Lee at Combine Studios, in downtown Phoenix. Photo by Elizabeth Kozlowski.

Lee at Combine Studios, in downtown Phoenix. Photo by Elizabeth Kozlowski.

Maren Romney, a senior sculpture major and former student of Lee, explained she more consciously considers the materials she uses when making art after taking Lee’s class.  “[Her] class… helped me to understand what I can do on an individual level,” Romney said. “She really did a great job of creating discussions about the importance of sustainable design and living and brought up points from multiple points of view, which I really appreciate.”

Romney added she feels privileged to have taken a class under Lee’s direction, and she hopes Lee makes Arizona a permanent home.

During her time in Phoenix and Tempe, Lee has found a wealth of possibilities.

“I feel like there is so much to tap in here,” Lee said. “I just felt it was very serendipitous that I could be here working on this.”

Mary Grace Richardson

To see more images of Christine Lee’s show at Combine, visit the ASU Art Museum International Artists Residency at Combine Studios Facebook page.

March 11, 2013 at 7:15 pm 3 comments

Penny for your thoughts: ASU Art Museum Spring 2013 Season Opening Reception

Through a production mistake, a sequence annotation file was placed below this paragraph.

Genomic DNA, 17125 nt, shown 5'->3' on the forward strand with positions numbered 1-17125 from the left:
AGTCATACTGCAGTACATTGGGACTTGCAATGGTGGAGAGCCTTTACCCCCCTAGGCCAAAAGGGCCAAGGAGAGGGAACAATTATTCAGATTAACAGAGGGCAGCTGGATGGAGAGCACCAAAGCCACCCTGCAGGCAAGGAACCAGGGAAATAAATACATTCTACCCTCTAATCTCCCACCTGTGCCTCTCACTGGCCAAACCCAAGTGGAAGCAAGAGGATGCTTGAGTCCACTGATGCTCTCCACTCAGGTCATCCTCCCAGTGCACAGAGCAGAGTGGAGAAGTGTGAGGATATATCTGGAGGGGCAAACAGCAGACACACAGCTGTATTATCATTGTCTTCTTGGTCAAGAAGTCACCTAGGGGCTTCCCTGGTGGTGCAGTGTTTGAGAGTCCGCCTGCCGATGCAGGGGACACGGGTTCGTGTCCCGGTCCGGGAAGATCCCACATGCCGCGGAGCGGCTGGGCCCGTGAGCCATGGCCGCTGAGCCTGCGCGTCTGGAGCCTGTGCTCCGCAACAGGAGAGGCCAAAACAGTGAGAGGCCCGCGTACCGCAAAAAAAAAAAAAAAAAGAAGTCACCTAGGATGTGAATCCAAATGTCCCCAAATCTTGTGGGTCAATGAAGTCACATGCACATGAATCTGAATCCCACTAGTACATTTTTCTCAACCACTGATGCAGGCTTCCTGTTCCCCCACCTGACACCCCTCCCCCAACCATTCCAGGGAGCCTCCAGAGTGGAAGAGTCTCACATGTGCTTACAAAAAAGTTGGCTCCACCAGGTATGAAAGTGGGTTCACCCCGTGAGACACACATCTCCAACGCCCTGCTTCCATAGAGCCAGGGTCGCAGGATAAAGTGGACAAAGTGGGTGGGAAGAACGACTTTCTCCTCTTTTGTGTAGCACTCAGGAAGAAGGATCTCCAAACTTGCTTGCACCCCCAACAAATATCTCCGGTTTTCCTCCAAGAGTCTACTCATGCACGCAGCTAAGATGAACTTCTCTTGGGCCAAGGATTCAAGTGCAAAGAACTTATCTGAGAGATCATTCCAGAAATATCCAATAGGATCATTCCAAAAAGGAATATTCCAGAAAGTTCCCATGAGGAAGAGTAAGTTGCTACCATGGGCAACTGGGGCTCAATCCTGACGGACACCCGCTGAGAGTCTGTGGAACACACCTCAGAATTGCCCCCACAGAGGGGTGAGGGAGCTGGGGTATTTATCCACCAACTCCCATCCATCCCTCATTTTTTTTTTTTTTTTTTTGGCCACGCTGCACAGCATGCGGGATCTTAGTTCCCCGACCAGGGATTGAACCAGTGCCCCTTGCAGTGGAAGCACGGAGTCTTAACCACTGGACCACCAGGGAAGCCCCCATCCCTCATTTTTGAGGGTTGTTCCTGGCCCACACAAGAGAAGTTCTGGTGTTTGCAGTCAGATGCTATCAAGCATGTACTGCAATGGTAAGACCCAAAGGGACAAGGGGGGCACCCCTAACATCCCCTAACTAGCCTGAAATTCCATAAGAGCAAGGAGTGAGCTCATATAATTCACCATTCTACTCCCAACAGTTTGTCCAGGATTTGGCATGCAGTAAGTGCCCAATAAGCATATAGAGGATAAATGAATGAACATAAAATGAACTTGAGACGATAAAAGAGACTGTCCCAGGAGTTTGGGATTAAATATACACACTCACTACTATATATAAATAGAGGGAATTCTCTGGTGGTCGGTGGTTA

On Friday, Feb. 8 we celebrated the season opening for our spring shows: Cu29: Mining for You, a collaboration between Matthew Moore (Phoenix) and Clare Patey (London); Traces of Japanese Life: Selections from the Melikian Collection; and, at the Ceramics Research Center, Born of Fire: The Pottery of Margaret Tafoya and a companion show, Re: Generation: A Survey of Margaret Tafoya’s DescendantsWe also said farewell to artist-in-residence Miguel Palma, from Portugal, whose exhibition Trajectory closed Feb. 9.

Thanks to everyone who made the shows possible — to the hard-working artists, to our donors, to our magnificent staff and advisory board, and to Target and Tempe’s own Cornish Pasty, for helping make it such a great party.

Coming up on March 22: The opening of Turn off the Sun: Selections from la Colección Jumex. Be there!

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Photos by Matthew Corbisiero

February 14, 2013 at 11:06 pm Leave a comment

ASU Art Museum receives NEA grant to support program with visiting international artists

The NEA grant will help fund the artists residency program at Combine Studio that is host to artists such as Matteo Rubbi whose Magic Fridays at the ASU Art Museum is shown here.Photo by Sean Deckert, courtesy Herberger Institute for Design and the Arts.

The NEA grant will help fund the artists residency program at Combine Studio that is host to artists such as Matteo Rubbi whose Magic Fridays at the ASU Art Museum is shown here.

Photo by Sean Deckert, courtesy Herberger Institute for Design and the Arts.

One of 832 Art Works grants totalling $23.3 million in funding nationwide